And wedding rings, but the requited love
has been gone now for some three hundred years.
Here’s a fan—where is the maiden’s blush?
Here are swords—where is the ire?
Nor will the lute sound at the twilight hour.
Since eternity was out of stock,
ten thousand aging things have been amassed instead.
This poem always reminds me of lyrics from Dylan’s “Visions of Johanna” from Blonde On Blonde, released a mere five years later:
Inside the mu-zeeums
infinity gooooes up on triiiil. . . .
For Szymborska, however, the objects, even as they reassure us of our species’s long tenure, seek sovereignty from their contexts of time, place, and ownership. “Metals, clay, and feathers celebrate / Their silent triumphs over dates.” When the poem veers into the present, Szymborska presents us with a fraught, dramatized relationship between the speaker and one of her possessions:
As for me, I am still alive, you see.
The battle with my dress still rages on.
It struggles, foolish thing, so stubbornly!
Determined to keep living when I’m gone!
Szymborska turns on its head the idea that objects merely reflect their owners. So, often I give students the title story from Tim O’Brien’s The Things They Carried and ask them to use objects to reveal character, not only through what they own but also through how they look at objects. (The latter is the paramount virtue of ekphrasis, but that’s another essay.) The objects in “Museum” seek to continue being, and the poem implicates the owner in interfering with the dress’s ability to “keep living,” and the dress with the owner’s ego.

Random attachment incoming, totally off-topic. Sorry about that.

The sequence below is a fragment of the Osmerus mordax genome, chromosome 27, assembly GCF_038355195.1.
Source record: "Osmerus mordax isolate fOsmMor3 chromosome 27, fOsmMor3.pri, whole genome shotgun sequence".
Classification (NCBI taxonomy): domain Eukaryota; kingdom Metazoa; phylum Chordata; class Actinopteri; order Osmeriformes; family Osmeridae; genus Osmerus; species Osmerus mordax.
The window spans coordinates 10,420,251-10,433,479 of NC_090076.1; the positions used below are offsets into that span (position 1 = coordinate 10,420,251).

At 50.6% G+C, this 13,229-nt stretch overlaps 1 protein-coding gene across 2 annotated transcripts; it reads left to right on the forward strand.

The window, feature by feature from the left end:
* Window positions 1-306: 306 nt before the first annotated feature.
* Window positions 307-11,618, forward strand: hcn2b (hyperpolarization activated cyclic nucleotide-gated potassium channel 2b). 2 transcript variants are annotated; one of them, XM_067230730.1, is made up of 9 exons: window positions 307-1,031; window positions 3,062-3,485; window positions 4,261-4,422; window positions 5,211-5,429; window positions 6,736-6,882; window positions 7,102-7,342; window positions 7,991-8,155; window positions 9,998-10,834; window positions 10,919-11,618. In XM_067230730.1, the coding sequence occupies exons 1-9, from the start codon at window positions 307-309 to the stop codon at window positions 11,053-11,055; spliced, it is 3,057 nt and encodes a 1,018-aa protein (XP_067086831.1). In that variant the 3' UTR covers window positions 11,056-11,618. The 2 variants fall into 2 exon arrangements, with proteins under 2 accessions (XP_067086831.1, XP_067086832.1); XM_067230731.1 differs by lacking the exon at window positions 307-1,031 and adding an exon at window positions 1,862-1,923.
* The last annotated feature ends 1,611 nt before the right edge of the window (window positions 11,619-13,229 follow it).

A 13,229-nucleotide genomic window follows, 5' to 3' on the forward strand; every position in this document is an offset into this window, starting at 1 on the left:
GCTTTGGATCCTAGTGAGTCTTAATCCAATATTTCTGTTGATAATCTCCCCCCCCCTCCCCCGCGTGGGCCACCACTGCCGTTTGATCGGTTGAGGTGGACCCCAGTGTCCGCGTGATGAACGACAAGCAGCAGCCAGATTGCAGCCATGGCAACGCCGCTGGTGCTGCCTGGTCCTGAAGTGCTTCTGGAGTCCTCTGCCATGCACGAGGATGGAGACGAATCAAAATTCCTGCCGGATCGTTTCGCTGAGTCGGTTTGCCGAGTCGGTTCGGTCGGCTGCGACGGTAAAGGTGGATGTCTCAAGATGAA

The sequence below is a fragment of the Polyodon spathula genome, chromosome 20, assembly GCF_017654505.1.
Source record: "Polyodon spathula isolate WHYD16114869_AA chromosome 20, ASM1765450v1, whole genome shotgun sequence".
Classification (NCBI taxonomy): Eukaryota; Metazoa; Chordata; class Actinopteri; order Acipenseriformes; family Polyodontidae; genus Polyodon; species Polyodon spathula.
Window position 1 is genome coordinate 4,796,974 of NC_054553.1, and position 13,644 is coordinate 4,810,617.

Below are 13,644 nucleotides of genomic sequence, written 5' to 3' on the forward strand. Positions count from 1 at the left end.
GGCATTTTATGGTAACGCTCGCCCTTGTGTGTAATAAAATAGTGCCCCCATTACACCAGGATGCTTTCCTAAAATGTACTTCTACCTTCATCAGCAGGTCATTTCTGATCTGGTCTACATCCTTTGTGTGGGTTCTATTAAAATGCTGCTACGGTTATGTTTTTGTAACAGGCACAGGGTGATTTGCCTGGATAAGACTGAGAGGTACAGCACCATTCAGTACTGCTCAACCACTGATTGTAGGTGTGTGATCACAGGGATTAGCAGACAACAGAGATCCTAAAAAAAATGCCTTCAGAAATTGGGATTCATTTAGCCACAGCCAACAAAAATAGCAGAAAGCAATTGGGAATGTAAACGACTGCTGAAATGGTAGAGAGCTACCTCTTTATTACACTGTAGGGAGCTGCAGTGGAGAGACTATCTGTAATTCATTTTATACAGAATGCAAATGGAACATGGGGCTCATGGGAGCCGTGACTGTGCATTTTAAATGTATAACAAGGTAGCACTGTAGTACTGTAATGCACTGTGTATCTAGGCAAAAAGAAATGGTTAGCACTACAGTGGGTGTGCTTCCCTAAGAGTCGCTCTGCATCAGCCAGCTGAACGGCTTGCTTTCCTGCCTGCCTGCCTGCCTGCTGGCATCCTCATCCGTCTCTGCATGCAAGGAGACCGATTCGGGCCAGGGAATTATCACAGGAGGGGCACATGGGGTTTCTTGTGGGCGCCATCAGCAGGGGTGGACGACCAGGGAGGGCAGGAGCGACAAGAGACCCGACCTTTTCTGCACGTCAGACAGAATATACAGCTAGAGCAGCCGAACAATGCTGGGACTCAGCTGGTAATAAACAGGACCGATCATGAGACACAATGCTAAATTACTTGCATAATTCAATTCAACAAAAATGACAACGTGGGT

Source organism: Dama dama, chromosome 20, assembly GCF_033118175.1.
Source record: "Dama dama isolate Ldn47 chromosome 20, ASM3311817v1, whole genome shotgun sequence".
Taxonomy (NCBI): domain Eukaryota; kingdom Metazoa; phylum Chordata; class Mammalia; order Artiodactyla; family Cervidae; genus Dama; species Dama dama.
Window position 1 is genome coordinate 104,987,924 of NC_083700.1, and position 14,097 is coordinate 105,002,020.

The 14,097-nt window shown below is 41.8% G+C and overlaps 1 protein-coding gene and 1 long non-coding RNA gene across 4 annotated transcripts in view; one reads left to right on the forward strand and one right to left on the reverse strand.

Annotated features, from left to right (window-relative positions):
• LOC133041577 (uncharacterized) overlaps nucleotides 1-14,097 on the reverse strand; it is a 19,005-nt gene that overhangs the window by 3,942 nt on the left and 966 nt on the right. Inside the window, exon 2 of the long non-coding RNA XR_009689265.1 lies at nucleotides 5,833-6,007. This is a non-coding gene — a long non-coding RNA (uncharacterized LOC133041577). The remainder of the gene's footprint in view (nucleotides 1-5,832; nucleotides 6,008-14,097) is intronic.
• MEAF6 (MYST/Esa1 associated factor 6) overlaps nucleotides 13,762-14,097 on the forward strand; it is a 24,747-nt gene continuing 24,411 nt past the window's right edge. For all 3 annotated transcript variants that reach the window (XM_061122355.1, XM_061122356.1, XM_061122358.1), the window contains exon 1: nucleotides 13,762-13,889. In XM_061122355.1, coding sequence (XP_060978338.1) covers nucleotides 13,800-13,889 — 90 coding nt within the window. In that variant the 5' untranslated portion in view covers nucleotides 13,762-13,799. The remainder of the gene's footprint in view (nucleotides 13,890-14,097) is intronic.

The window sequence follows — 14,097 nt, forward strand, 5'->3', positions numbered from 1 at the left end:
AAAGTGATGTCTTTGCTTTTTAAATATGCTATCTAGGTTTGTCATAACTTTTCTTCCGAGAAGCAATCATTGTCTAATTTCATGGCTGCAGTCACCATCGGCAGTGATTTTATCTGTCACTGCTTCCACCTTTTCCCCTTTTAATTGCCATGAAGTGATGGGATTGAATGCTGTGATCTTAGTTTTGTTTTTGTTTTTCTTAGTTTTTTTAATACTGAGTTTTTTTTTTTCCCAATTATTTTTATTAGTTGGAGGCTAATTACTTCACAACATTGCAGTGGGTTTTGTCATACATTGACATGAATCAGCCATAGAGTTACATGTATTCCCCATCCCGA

Of course, a real dress—excepting certain fashions—usually poses no threat to a person or their ego. The threat the dress and other objects seemingly pose in Szymborska’s poem are only projections by the speaker, and projections, like the caricature outline of our host on Alfred Hitchcock Presents, give us the sense and shape of a person, even when they don’t step into the frame.
Bruno Munari, the great 20th-century Italian designer, opens “Theoretical Reconstructions of Imaginary Objects” with a description of the journey an archaeological fragment makes once excavated:
[The] fragment passes into the hands of other experts, who try to reconstruct the whole animal, man or object (as the case may be) on the basis of structural measurements and analysis of the material and so on. . . .
As everyone well knows, the genuine part is left just as it was found while the reconstructed parts are made of quite different materials, partly to make the reconstruction work stand out.